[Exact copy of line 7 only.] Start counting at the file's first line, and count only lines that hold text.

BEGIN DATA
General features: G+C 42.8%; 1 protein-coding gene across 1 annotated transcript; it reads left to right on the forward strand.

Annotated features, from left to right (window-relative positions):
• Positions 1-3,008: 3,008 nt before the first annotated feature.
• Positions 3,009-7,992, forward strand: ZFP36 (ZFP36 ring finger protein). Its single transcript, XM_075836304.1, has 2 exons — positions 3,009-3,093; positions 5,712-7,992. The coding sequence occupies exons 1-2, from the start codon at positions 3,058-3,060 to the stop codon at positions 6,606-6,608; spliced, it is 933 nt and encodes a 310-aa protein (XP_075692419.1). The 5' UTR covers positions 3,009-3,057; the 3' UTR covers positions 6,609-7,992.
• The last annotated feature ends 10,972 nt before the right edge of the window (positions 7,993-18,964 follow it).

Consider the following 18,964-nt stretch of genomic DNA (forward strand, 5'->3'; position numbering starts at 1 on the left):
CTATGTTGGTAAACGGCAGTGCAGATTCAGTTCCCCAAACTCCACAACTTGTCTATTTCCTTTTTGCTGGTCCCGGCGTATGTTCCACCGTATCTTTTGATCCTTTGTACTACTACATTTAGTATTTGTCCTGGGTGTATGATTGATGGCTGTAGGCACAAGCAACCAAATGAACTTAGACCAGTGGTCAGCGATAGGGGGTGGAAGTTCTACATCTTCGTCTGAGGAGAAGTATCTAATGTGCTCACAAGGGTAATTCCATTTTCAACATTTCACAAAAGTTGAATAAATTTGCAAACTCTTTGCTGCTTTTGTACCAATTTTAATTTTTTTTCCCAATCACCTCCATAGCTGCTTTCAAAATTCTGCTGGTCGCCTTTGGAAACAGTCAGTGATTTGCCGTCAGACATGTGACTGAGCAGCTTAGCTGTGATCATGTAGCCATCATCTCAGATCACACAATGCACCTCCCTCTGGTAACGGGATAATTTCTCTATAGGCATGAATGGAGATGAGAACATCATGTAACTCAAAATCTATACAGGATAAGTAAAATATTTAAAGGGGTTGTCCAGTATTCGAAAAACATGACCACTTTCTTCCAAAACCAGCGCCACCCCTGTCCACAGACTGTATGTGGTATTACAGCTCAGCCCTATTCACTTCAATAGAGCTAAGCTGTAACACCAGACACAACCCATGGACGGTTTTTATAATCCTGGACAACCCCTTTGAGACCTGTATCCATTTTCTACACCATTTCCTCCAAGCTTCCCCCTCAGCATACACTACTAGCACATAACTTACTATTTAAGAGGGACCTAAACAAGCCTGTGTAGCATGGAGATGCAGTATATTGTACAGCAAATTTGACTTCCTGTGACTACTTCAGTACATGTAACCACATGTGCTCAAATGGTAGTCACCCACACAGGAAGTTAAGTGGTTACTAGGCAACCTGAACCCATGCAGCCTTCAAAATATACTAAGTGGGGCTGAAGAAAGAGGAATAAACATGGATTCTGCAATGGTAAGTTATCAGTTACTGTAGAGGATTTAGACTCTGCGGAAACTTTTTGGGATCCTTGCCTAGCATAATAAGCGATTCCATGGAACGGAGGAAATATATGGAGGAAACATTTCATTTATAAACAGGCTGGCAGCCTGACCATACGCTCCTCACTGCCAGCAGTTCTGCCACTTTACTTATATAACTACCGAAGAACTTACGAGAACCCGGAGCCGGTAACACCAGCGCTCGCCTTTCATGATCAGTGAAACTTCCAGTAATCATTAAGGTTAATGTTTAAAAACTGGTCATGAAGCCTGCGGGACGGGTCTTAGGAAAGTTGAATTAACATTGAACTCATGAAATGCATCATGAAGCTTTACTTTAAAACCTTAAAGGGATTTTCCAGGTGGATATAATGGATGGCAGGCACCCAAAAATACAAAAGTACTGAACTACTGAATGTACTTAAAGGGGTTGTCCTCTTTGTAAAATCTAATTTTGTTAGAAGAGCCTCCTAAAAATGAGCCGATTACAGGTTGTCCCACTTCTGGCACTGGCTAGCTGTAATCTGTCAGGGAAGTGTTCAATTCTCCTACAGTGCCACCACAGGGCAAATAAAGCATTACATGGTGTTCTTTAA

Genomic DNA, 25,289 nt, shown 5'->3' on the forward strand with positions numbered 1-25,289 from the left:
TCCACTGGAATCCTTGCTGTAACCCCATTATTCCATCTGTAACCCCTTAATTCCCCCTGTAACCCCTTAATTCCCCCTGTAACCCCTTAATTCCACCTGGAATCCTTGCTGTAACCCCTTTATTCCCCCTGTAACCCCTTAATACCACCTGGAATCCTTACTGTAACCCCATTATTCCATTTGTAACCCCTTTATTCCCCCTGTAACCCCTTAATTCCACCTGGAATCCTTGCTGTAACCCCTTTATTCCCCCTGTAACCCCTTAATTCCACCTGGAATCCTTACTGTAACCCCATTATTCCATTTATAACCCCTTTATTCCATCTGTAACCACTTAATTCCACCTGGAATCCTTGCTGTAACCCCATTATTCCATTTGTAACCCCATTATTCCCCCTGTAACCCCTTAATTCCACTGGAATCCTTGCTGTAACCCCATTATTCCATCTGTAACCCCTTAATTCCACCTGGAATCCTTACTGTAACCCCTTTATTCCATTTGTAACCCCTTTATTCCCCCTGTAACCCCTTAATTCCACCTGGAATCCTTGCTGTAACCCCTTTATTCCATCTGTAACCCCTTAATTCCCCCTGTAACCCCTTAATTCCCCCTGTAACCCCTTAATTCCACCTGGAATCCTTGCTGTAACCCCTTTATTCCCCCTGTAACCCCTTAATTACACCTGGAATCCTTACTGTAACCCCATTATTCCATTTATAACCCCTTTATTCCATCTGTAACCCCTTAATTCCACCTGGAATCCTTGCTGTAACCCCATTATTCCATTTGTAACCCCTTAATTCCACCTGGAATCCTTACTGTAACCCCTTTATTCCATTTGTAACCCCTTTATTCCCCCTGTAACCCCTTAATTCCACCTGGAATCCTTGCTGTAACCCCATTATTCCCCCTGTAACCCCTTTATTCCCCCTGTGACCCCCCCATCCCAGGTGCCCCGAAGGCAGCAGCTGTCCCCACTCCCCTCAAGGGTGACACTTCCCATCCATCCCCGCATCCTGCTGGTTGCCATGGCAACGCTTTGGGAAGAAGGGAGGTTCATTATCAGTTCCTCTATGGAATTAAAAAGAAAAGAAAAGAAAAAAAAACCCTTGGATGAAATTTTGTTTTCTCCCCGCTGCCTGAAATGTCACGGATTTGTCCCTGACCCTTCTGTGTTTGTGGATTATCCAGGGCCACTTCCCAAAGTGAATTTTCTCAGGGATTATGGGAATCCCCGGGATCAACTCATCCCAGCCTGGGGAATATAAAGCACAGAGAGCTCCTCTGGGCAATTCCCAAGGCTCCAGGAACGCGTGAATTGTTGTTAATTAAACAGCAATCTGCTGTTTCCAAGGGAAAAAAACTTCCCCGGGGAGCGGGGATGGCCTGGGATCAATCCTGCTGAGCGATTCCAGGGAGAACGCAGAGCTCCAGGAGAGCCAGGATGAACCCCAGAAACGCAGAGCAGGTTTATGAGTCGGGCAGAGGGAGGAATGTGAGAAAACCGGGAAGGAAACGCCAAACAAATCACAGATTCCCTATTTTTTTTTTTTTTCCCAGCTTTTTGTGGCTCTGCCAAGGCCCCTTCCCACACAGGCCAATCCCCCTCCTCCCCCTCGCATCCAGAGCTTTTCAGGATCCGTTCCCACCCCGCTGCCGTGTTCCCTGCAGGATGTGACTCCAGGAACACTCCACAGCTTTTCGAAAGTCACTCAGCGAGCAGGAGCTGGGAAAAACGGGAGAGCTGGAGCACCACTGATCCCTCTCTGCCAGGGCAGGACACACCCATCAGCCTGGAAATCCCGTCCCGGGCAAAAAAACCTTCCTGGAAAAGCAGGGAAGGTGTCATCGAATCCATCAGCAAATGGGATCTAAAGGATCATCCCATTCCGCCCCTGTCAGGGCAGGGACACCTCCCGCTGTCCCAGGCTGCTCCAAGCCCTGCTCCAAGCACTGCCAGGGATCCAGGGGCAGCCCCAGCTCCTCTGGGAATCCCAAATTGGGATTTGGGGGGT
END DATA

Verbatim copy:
CTATGTTGGTAAACGGCAGTGCAGATTCAGTTCCCCAAACTCCACAACTTGTCTATTTCCTTTTTGCTGGTCCCGGCGTATGTTCCACCGTATCTTTTGATCCTTTGTACTACTACATTTAGTATTTGTCCTGGGTGTATGATTGATGGCTGTAGGCACAAGCAACCAAATGAACTTAGACCAGTGGTCAGCGATAGGGGGTGGAAGTTCTACATCTTCGTCTGAGGAGAAGTATCTAATGTGCTCACAAGGGTAATTCCATTTTCAACATTTCACAAAAGTTGAATAAATTTGCAAACTCTTTGCTGCTTTTGTACCAATTTTAATTTTTTTTCCCAATCACCTCCATAGCTGCTTTCAAAATTCTGCTGGTCGCCTTTGGAAACAGTCAGTGATTTGCCGTCAGACATGTGACTGAGCAGCTTAGCTGTGATCATGTAGCCATCATCTCAGATCACACAATGCACCTCCCTCTGGTAACGGGATAATTTCTCTATAGGCATGAATGGAGATGAGAACATCATGTAACTCAAAATCTATACAGGATAAGTAAAATATTTAAAGGGGTTGTCCAGTATTCGAAAAACATGACCACTTTCTTCCAAAACCAGCGCCACCCCTGTCCACAGACTGTATGTGGTATTACAGCTCAGCCCTATTCACTTCAATAGAGCTAAGCTGTAACACCAGACACAACCCATGGACGGTTTTTATAATCCTGGACAACCCCTTTGAGACCTGTATCCATTTTCTACACCATTTCCTCCAAGCTTCCCCCTCAGCATACACTACTAGCACATAACTTACTATTTAAGAGGGACCTAAACAAGCCTGTGTAGCATGGAGATGCAGTATATTGTACAGCAAATTTGACTTCCTGTGACTACTTCAGTACATGTAACCACATGTGCTCAAATGGTAGTCACCCACACAGGAAGTTAAGTGGTTACTAGGCAACCTGAACCCATGCAGCCTTCAAAATATACTAAGTGGGGCTGAAGAAAGAGGAATAAACATGGATTCTGCAATGGTAAGTTATCAGTTACTGTAGAGGATTTAGACTCTGCGGAAACTTTTTGGGATCCTTGCCTAGCATAATAAGCGATTCCATGGAACGGAGGAAATATATGGAGGAAACATTTCATTTATAAACAGGCTGGCAGCCTGACCATACGCTCCTCACTGCCAGCAGTTCTGCCACTTTACTTATATAACTACCGAAGAACTTACGAGAACCCGGAGCCGGTAACACCAGCGCTCGCCTTTCATGATCAGTGAAACTTCCAGTAATCATTAAGGTTAATGTTTAAAAACTGGTCATGAAGCCTGCGGGACGGGTCTTAGGAAAGTTGAATTAACATTGAACTCATGAAATGCATCATGAAGCTTTACTTTAAAACCTTAAAGGGATTTTCCAGGTGGATATAATGGATGGCAGGCACCCAAAAATACAAAAGTACTGAACTACTGAATGTACTTAAAGGGGTTGTCCTCTTTGTAAAATCTAATTTTGTTAGAAGAGCCTCCTAAAAATGAGCCGATTACAGGTTGTCCCACTTCTGGCACTGGCTAGCTGTAATCTGTCAGGGAAGTGTTCAATTCTCCTACAGTGCCACCACAGGGCAAATAAAGCATTACATGGTGTTCTTTAA